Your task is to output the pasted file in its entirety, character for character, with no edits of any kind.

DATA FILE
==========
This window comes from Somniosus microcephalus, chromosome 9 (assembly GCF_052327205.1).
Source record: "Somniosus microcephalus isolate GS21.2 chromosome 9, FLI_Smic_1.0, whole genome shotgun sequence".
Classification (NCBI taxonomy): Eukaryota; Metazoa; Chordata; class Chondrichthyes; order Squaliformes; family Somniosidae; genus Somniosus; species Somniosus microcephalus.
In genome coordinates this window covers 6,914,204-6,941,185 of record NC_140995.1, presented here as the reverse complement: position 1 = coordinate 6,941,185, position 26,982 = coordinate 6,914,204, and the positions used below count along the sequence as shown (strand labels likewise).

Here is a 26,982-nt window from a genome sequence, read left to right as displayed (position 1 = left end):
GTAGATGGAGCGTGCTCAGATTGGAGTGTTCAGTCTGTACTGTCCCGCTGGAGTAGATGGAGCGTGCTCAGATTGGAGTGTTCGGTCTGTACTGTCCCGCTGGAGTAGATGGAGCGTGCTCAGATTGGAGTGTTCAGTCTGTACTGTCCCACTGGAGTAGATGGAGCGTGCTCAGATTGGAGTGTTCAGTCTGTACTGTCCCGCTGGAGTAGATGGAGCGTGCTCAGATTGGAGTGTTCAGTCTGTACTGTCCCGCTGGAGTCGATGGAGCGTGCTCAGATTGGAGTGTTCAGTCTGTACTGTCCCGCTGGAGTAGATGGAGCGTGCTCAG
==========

This window comes from Somniosus microcephalus, chromosome 9 (assembly GCF_052327205.1).
Source record: "Somniosus microcephalus isolate GS21.2 chromosome 9, FLI_Smic_1.0, whole genome shotgun sequence".
Classification (NCBI taxonomy): Eukaryota; Metazoa; Chordata; class Chondrichthyes; order Squaliformes; family Somniosidae; genus Somniosus; species Somniosus microcephalus.
In genome coordinates this window covers 6,914,204-6,941,185 of record NC_140995.1, presented here as the reverse complement: position 1 = coordinate 6,941,185, position 26,982 = coordinate 6,914,204, and the positions used below count along the sequence as shown (strand labels likewise).

Here is a 26,982-nt window from a genome sequence, read left to right as displayed (position 1 = left end):
GTAGATGGAGCGTGCTCAGATTGGAGTGTTCAGTCTGTACTGTCCCGCTGGAGTAGATGGAGCGTGCTCAGATTGGAGTGTTCGGTCTGTACTGTCCCGCTGGAGTAGATGGAGCGTGCTCAGATTGGAGTGTTCAGTCTGTACTGTCCCACTGGAGTAGATGGAGCGTGCTCAGATTGGAGTGTTCAGTCTGTACTGTCCCGCTGGAGTAGATGGAGCGTGCTCAGATTGGAGTGTTCAGTCTGTACTGTCCCGCTGGAGTCGATGGAGCGTGCTCAGATTGGAGTGTTCAGTCTGTACTGTCCCGCTGGAGTAGATGGAGCGTGCTCAG